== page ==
Texas A&M, Olympic Coach Steve Bultman Announces Retirement Following Season

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Steve Bultman; Photo Courtesy: Peter H. Bick

Texas A&M women’s swimming & diving coach Steve Bultman announced his plans to retire following the 2023-24 season.

Bultman has been the head women’s coach for 25 years and has led the Aggies to 12 top-10 team finishes at the NCAA Championships and eight conference titles, coaching six individual national champions, 80 All-Americans and 16 Olympians.

“My time at Texas A&M has been awesome and I’m proud of what we have been able to accomplish,” Steve Bultman said. “I have had a lot of help in getting to accomplish these great things and would like to thank all of my past and present assistant coaches and staff. I can’t believe it’s been 25 years – it seems like it was just a few years ago when I was hired. I’ve really enjoyed my time here, Texas A&M is a great school academically and we have great facilities and support. Our athletics department wants and supports all our teams to do well. It’s bittersweet – I will miss coaching and working with the swimmers, but I look forward to spending more time with family and friends. I’ve got about six more months and I’m looking forward to some great swims at SECs and NCAAs, and some big long-course swims as we finish up this Olympic cycle.”

Bultman, who was named to the CSCAA Top 100 Swimming & Diving Coaches of the Century in December of 2021, was inducted into the American Swim Coaches Hall of Fame in 2015 and the International Swimming Coaches Hall of Fame in 2021. He guided Texas A&M to all eight of its team conference titles, as the Aggies earned Big 12 championship trophies in 2007, 2008, 2010 and 2012, and claimed four consecutive SEC Championships from 2016-2019. He is a nine-time conference Coach of the Year and has earned Coach of the Meet honors seven times.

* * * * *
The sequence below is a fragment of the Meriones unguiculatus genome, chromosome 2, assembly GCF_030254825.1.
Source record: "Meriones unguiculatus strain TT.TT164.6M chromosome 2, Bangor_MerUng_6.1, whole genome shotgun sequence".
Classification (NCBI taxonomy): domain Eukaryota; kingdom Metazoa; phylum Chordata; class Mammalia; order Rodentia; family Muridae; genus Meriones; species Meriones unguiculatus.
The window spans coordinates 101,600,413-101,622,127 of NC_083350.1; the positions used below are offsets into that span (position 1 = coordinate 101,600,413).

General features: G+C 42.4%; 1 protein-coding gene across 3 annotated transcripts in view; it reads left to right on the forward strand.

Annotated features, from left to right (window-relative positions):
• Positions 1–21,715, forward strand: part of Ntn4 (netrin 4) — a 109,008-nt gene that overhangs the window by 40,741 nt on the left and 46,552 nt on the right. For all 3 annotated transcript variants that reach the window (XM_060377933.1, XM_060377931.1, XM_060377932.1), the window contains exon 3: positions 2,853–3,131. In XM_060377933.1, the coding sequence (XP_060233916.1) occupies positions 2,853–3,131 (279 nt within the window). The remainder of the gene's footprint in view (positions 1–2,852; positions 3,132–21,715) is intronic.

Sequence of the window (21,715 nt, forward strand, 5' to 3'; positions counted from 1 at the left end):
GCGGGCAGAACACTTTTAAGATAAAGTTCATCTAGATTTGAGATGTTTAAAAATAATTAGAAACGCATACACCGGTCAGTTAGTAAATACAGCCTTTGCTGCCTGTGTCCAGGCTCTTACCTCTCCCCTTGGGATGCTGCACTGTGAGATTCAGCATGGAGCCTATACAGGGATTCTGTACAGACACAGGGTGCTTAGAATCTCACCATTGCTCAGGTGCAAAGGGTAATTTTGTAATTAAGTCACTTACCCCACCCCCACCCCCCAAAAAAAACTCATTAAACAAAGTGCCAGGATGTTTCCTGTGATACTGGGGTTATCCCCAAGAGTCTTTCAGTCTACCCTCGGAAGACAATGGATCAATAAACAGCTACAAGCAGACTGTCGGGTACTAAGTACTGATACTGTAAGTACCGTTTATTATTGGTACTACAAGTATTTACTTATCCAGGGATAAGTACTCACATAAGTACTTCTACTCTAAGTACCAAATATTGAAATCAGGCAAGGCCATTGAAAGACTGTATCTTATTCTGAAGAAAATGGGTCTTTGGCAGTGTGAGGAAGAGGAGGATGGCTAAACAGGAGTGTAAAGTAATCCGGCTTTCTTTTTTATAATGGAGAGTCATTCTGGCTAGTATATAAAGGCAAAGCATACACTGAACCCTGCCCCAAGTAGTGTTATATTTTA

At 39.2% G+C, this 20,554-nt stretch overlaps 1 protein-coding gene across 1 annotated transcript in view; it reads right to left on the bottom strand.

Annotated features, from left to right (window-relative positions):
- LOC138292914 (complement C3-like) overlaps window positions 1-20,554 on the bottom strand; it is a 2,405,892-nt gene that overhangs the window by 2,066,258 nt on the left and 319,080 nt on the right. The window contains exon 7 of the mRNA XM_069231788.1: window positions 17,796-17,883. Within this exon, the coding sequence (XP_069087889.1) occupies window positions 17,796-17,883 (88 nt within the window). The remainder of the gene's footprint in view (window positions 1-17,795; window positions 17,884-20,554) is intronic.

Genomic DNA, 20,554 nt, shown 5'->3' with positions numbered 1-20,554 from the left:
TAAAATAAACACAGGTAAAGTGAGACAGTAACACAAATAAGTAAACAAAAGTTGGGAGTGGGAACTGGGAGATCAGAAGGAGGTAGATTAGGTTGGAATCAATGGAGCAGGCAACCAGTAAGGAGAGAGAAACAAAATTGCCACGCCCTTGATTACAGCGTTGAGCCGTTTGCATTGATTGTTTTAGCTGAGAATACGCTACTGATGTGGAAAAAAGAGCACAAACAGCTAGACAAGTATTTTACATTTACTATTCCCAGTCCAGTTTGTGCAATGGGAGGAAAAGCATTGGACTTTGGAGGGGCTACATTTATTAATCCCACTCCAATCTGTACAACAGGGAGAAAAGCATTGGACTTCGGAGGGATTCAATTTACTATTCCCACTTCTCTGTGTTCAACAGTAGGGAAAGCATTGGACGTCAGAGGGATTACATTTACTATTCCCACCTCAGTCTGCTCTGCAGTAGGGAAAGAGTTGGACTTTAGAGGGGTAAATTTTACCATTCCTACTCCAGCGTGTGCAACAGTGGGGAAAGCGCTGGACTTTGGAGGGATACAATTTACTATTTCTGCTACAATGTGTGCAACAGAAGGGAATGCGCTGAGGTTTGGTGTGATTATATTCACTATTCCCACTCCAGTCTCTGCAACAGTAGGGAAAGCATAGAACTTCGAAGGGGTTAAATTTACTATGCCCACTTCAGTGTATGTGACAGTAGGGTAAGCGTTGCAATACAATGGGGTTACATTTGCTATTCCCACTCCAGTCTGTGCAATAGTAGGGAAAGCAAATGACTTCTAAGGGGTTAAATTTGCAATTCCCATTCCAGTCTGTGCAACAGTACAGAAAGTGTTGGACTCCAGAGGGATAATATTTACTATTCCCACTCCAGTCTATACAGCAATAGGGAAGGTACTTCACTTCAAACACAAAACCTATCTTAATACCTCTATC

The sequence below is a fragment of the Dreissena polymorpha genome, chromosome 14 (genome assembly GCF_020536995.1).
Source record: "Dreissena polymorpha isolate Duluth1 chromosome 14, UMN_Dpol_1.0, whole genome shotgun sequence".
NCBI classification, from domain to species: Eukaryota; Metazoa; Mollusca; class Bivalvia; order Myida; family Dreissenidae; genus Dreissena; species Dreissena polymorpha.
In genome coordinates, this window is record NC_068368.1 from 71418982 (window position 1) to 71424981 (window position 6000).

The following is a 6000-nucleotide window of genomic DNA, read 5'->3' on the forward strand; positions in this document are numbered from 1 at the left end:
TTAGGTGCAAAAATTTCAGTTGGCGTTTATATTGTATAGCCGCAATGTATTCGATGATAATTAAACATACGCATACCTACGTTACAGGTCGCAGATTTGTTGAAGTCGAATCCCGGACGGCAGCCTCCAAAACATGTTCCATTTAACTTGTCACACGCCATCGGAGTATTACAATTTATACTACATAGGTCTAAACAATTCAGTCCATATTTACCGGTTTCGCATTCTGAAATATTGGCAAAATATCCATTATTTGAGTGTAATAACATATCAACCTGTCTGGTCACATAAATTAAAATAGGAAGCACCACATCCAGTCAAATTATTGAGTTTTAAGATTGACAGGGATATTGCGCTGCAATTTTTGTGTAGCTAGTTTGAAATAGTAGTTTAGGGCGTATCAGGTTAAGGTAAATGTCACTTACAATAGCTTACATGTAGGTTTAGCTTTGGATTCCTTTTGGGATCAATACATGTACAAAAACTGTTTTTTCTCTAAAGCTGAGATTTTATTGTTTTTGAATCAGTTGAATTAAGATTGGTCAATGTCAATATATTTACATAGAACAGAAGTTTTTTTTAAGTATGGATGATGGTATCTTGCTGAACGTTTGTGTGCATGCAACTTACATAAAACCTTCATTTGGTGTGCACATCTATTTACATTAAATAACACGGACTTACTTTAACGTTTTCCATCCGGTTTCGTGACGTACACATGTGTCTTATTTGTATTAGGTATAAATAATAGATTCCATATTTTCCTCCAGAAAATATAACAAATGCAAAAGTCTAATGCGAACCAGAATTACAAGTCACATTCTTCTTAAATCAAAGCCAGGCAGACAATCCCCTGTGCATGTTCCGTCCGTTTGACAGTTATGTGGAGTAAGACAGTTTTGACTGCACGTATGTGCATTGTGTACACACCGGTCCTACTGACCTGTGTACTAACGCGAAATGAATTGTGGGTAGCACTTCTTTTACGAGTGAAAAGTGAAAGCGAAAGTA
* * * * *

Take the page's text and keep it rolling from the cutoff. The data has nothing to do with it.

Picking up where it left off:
“Over the course of his career, Coach Bultman has led the women’s swimming & diving program to unprecedented success, and more importantly, he has been influential in the lives and development of hundreds of young women,” Deputy Athletics Director for Administration and Leadership Kristen Brown said. “What he has accomplished at Texas A&M, internationally, and both in and out of the pool throughout his storied career speaks volumes about who he is a coach, but also as a human. It has been an honor to work alongside of him, and we congratulate Coach Bultman on an outstanding career and a well-deserved retirement. We look forward to celebrating him throughout the remainder of the season.”

Bultman completely transformed the Aggies program.

When Bultman was hired at Texas A&M on June 2, 1999, the Aggies had never finished higher than third at the conference championships or in the top 10 at the national meet. Under Bultman, the Aggies strung together a 12-year streak of top-10 finishes at NCAA Championships. After four-straight fourth-place finishes at NCAA Championships from 2013-16, the Aggies registered their highest NCAA finish ever in 2017 with a third-place effort at NCAAs. A&M put together another great showing at the national meet and eventually took third again in 2018.

He coached several individual NCAA champions including Breeja Larson, who won three titles, as well as Alia Atkinson, Julia Wilkinson and Cammile Adams, who like Larson went on to compete in the Olympics. The other titles came from Paige Miller, Sarah Henry and diver Jaele Patrick.